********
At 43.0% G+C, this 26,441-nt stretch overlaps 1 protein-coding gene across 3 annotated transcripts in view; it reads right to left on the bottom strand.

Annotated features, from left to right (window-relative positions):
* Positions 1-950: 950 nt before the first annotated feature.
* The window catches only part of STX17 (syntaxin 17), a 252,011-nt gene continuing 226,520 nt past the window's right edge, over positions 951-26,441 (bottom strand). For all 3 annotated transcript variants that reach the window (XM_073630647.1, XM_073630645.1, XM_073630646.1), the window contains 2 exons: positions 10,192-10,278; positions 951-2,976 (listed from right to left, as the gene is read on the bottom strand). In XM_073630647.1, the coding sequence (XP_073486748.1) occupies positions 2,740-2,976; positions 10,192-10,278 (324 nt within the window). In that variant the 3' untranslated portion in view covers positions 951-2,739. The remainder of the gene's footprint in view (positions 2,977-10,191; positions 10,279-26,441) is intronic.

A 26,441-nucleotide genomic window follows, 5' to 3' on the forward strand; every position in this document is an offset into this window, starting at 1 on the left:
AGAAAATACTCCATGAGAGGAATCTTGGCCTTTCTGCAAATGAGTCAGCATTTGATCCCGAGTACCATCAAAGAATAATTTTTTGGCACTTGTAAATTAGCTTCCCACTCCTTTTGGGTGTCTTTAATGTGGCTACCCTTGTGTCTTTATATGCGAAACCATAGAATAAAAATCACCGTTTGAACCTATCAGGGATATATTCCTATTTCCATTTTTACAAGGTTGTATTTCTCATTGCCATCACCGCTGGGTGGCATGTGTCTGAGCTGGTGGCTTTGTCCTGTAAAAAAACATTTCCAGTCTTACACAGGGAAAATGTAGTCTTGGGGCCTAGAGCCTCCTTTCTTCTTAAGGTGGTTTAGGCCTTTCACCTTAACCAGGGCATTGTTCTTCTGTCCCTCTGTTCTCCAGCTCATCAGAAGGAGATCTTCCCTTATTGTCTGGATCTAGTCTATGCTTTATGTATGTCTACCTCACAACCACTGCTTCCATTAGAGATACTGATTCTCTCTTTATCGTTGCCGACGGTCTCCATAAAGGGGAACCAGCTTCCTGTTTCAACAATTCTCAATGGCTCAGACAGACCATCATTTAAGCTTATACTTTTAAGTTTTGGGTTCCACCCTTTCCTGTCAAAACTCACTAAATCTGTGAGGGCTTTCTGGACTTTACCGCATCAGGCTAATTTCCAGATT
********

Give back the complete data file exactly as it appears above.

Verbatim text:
At 43.0% G+C, this 26,441-nt stretch overlaps 1 protein-coding gene across 3 annotated transcripts in view; it reads right to left on the bottom strand.

Annotated features, from left to right (window-relative positions):
* Positions 1-950: 950 nt before the first annotated feature.
* The window catches only part of STX17 (syntaxin 17), a 252,011-nt gene continuing 226,520 nt past the window's right edge, over positions 951-26,441 (bottom strand). For all 3 annotated transcript variants that reach the window (XM_073630647.1, XM_073630645.1, XM_073630646.1), the window contains 2 exons: positions 10,192-10,278; positions 951-2,976 (listed from right to left, as the gene is read on the bottom strand). In XM_073630647.1, the coding sequence (XP_073486748.1) occupies positions 2,740-2,976; positions 10,192-10,278 (324 nt within the window). In that variant the 3' untranslated portion in view covers positions 951-2,739. The remainder of the gene's footprint in view (positions 2,977-10,191; positions 10,279-26,441) is intronic.

A 26,441-nucleotide genomic window follows, 5' to 3' on the forward strand; every position in this document is an offset into this window, starting at 1 on the left:
AGAAAATACTCCATGAGAGGAATCTTGGCCTTTCTGCAAATGAGTCAGCATTTGATCCCGAGTACCATCAAAGAATAATTTTTTGGCACTTGTAAATTAGCTTCCCACTCCTTTTGGGTGTCTTTAATGTGGCTACCCTTGTGTCTTTATATGCGAAACCATAGAATAAAAATCACCGTTTGAACCTATCAGGGATATATTCCTATTTCCATTTTTACAAGGTTGTATTTCTCATTGCCATCACCGCTGGGTGGCATGTGTCTGAGCTGGTGGCTTTGTCCTGTAAAAAAACATTTCCAGTCTTACACAGGGAAAATGTAGTCTTGGGGCCTAGAGCCTCCTTTCTTCTTAAGGTGGTTTAGGCCTTTCACCTTAACCAGGGCATTGTTCTTCTGTCCCTCTGTTCTCCAGCTCATCAGAAGGAGATCTTCCCTTATTGTCTGGATCTAGTCTATGCTTTATGTATGTCTACCTCACAACCACTGCTTCCATTAGAGATACTGATTCTCTCTTTATCGTTGCCGACGGTCTCCATAAAGGGGAACCAGCTTCCTGTTTCAACAATTCTCAATGGCTCAGACAGACCATCATTTAAGCTTATACTTTTAAGTTTTGGGTTCCACCCTTTCCTGTCAAAACTCACTAAATCTGTGAGGGCTTTCTGGACTTTACCGCATCAGGCTAATTTCCAGATT